Next Article in Journal
Abandoning Penal Substitution: A Patristic Inspiration for Contemporary Protestant Understanding of the Atonement
Next Article in Special Issue
Global Contexts: How Countries Shape the COVID-19 Experience of Amish and Mennonite Missionaries Abroad
Previous Article in Journal
“All of Us” before God: Phenomenological Contours of the Liturgical Assembly according to Franz Rosenzweig and Jean-Yves Lacoste
Article

“I Discovered I Love to Pray Alone Too”: Pluralist Muslim Women’s Approaches to Practicing Islam during and after Ramadan 2020

1
Department of Religious Studies, Northwestern University, Crowe Hall 4-134, 1860 Campus Drive, Evanston, IL 60208, USA
2
Institute of Religious Studies, Jagiellonian University, ul. Grodzka 52, 31-044 Kraków, Poland
*
Author to whom correspondence should be addressed.
Academic Editor: Magdalena Szaflarski
Religions 2021, 12(9), 784; https://doi.org/10.3390/rel12090784
Received: 28 July 2021 / Revised: 9 September 2021 / Accepted: 12 September 2021 / Published: 17 September 2021
(This article belongs to the Special Issue Religion and Public Health Threats in the 21st Century)
Public health guidelines implemented during the COVID-19 pandemic have changed the way many people practice religion. In the realm of Islam, practices from the margins—attending online mosques and prayer groups, or praying alone—suddenly became commonplace. This paper addresses the question: What religious processes have become more evident among pluralist Muslim women during the pandemic? Based on 34 open-ended online surveys completed by pluralist Muslim women living chiefly in the USA and the UK, our analysis evidences the existence of four narratives that reflect fluctuations in the intensity and type of religious practice. The first and most prominent narrative in our dataset conveys enthusiastic embrace of social-distanced practices; the second describes a profound sense of aberration impossible to overcome in spiritual ways. The third highlights that for some Muslims, the pandemic brought no changes, as they continued to be isolated from their communities. The fourth is focused on an affirmation of a “remote” sociality experienced online. While some respondents acknowledge the increased individuation in their religious practice, they also find fulfilment in collective, if transformed, sociality. The changes in social interaction have led to a re-evaluation of salient aspects of their religious identity or, alternatively, highlighted longstanding modalities of exclusion. View Full-Text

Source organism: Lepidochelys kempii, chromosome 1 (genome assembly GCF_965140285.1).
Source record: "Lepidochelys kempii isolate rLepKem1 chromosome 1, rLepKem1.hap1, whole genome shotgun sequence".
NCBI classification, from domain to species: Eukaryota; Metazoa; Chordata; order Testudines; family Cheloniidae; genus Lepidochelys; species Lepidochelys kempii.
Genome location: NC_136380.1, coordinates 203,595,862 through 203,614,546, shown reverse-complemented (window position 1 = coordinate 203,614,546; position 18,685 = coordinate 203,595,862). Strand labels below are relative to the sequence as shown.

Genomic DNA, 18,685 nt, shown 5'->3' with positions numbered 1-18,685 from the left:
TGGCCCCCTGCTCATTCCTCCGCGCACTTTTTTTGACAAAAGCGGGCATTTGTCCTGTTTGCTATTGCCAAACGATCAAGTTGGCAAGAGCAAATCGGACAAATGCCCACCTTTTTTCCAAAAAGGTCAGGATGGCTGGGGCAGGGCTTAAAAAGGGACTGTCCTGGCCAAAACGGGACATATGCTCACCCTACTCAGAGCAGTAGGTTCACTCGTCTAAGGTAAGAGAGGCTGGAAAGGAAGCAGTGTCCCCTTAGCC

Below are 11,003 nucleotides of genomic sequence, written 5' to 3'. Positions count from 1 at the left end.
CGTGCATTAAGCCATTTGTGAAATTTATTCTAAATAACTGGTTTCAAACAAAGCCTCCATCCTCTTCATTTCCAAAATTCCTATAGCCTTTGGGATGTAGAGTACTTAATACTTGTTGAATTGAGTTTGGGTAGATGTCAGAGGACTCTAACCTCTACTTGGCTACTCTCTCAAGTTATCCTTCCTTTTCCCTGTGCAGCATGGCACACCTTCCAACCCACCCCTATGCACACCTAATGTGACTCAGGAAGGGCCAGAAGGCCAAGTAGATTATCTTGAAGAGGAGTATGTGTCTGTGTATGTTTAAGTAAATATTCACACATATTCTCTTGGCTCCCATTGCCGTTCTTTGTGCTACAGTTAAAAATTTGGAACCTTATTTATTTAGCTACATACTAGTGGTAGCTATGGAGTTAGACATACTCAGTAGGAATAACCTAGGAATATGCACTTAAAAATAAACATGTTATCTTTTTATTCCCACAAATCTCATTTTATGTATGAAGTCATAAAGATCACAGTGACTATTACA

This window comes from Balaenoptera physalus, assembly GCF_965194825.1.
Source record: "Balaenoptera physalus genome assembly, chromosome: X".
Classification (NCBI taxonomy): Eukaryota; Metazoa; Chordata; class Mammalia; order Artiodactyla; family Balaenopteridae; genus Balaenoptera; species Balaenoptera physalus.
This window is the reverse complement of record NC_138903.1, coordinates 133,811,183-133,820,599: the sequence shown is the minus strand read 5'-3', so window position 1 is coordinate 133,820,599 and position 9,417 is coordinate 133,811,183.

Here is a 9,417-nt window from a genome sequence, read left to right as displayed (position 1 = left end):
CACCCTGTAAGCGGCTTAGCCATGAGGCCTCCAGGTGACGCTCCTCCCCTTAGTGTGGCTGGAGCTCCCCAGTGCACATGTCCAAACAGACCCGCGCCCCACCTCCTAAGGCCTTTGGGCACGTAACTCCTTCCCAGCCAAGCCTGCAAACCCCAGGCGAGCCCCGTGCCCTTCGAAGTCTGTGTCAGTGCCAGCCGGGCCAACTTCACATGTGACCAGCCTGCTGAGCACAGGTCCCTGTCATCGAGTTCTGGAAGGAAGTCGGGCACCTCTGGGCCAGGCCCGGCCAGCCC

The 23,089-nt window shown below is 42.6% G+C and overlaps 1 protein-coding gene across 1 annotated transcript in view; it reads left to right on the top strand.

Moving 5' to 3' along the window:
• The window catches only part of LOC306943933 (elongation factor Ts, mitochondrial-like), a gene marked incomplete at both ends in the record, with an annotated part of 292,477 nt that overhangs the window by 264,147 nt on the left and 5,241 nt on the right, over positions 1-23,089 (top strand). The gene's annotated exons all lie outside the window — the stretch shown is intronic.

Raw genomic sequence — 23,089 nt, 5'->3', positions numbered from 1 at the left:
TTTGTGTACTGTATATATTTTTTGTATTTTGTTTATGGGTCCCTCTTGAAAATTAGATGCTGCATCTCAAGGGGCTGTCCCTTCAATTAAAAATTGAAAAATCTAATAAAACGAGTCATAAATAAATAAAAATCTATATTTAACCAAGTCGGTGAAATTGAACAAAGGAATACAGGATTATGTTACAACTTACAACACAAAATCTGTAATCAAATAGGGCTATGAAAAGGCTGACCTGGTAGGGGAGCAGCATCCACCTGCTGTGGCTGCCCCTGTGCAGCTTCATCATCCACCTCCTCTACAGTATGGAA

Keywords: Islam; Muslim; women; pluralist lived religion; COVID-19; social distancing; isolation; online mosques Islam; Muslim; women; pluralist lived religion; COVID-19; social distancing; isolation; online mosques
MDPI and ACS Style

Piela, A.; Krotofil, J. “I Discovered I Love to Pray Alone Too”: Pluralist Muslim Women’s Approaches to Practicing Islam during and after Ramadan 2020. Religions 2021, 12, 784. https://doi.org/10.3390/rel12090784

AMA Style

Piela A, Krotofil J. “I Discovered I Love to Pray Alone Too”: Pluralist Muslim Women’s Approaches to Practicing Islam during and after Ramadan 2020. Religions. 2021; 12(9):784. https://doi.org/10.3390/rel12090784

Chicago/Turabian Style

Piela, Anna, and Joanna Krotofil. 2021. "“I Discovered I Love to Pray Alone Too”: Pluralist Muslim Women’s Approaches to Practicing Islam during and after Ramadan 2020" Religions 12, no. 9: 784. https://doi.org/10.3390/rel12090784

Find Other Styles
Note that from the first issue of 2016, MDPI journals use article numbers instead of page numbers. See further details here.

Article Access Map by Country/Region

1
Back to TopTop